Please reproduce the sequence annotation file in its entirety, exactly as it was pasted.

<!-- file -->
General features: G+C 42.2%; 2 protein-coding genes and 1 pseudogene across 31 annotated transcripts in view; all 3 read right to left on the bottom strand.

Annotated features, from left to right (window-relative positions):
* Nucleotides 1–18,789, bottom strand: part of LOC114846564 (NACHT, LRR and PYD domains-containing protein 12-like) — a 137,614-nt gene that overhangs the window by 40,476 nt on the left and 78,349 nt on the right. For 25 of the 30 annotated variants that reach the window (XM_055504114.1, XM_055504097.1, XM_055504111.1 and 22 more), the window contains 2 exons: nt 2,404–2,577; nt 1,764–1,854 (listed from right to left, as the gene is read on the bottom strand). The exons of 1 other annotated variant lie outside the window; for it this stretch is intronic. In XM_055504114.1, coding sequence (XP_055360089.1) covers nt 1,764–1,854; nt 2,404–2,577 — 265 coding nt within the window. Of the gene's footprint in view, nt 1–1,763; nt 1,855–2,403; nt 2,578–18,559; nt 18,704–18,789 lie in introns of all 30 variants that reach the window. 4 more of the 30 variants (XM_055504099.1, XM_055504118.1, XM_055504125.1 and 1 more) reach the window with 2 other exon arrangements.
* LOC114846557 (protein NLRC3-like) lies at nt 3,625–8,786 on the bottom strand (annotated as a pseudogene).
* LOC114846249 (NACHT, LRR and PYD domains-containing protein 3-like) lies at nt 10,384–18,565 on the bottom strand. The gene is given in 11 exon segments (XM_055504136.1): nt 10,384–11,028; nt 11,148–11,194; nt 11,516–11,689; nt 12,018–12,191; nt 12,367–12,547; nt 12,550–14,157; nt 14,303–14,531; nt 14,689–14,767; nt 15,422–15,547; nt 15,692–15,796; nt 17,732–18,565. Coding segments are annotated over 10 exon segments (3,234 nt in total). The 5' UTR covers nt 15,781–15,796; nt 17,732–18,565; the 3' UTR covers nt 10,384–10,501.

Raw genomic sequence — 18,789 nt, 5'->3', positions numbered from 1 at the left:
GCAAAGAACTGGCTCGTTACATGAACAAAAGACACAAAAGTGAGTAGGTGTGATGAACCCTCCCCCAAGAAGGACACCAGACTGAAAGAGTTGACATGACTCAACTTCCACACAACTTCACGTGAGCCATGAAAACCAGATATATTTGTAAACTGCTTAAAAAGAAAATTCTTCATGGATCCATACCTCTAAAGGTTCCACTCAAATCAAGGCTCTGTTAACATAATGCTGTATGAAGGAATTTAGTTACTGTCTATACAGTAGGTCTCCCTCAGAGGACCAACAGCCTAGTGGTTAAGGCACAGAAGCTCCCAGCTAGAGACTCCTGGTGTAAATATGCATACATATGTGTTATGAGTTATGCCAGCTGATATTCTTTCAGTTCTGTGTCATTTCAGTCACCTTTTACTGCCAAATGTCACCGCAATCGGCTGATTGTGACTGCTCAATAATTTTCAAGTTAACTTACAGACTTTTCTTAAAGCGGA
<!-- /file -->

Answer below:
General features: G+C 42.2%; 2 protein-coding genes and 1 pseudogene across 31 annotated transcripts in view; all 3 read right to left on the bottom strand.

Annotated features, from left to right (window-relative positions):
* Nucleotides 1–18,789, bottom strand: part of LOC114846564 (NACHT, LRR and PYD domains-containing protein 12-like) — a 137,614-nt gene that overhangs the window by 40,476 nt on the left and 78,349 nt on the right. For 25 of the 30 annotated variants that reach the window (XM_055504114.1, XM_055504097.1, XM_055504111.1 and 22 more), the window contains 2 exons: nt 2,404–2,577; nt 1,764–1,854 (listed from right to left, as the gene is read on the bottom strand). The exons of 1 other annotated variant lie outside the window; for it this stretch is intronic. In XM_055504114.1, coding sequence (XP_055360089.1) covers nt 1,764–1,854; nt 2,404–2,577 — 265 coding nt within the window. Of the gene's footprint in view, nt 1–1,763; nt 1,855–2,403; nt 2,578–18,559; nt 18,704–18,789 lie in introns of all 30 variants that reach the window. 4 more of the 30 variants (XM_055504099.1, XM_055504118.1, XM_055504125.1 and 1 more) reach the window with 2 other exon arrangements.
* LOC114846557 (protein NLRC3-like) lies at nt 3,625–8,786 on the bottom strand (annotated as a pseudogene).
* LOC114846249 (NACHT, LRR and PYD domains-containing protein 3-like) lies at nt 10,384–18,565 on the bottom strand. The gene is given in 11 exon segments (XM_055504136.1): nt 10,384–11,028; nt 11,148–11,194; nt 11,516–11,689; nt 12,018–12,191; nt 12,367–12,547; nt 12,550–14,157; nt 14,303–14,531; nt 14,689–14,767; nt 15,422–15,547; nt 15,692–15,796; nt 17,732–18,565. Coding segments are annotated over 10 exon segments (3,234 nt in total). The 5' UTR covers nt 15,781–15,796; nt 17,732–18,565; the 3' UTR covers nt 10,384–10,501.

Raw genomic sequence — 18,789 nt, 5'->3', positions numbered from 1 at the left:
GCAAAGAACTGGCTCGTTACATGAACAAAAGACACAAAAGTGAGTAGGTGTGATGAACCCTCCCCCAAGAAGGACACCAGACTGAAAGAGTTGACATGACTCAACTTCCACACAACTTCACGTGAGCCATGAAAACCAGATATATTTGTAAACTGCTTAAAAAGAAAATTCTTCATGGATCCATACCTCTAAAGGTTCCACTCAAATCAAGGCTCTGTTAACATAATGCTGTATGAAGGAATTTAGTTACTGTCTATACAGTAGGTCTCCCTCAGAGGACCAACAGCCTAGTGGTTAAGGCACAGAAGCTCCCAGCTAGAGACTCCTGGTGTAAATATGCATACATATGTGTTATGAGTTATGCCAGCTGATATTCTTTCAGTTCTGTGTCATTTCAGTCACCTTTTACTGCCAAATGTCACCGCAATCGGCTGATTGTGACTGCTCAATAATTTTCAAGTTAACTTACAGACTTTTCTTAAAGCGGA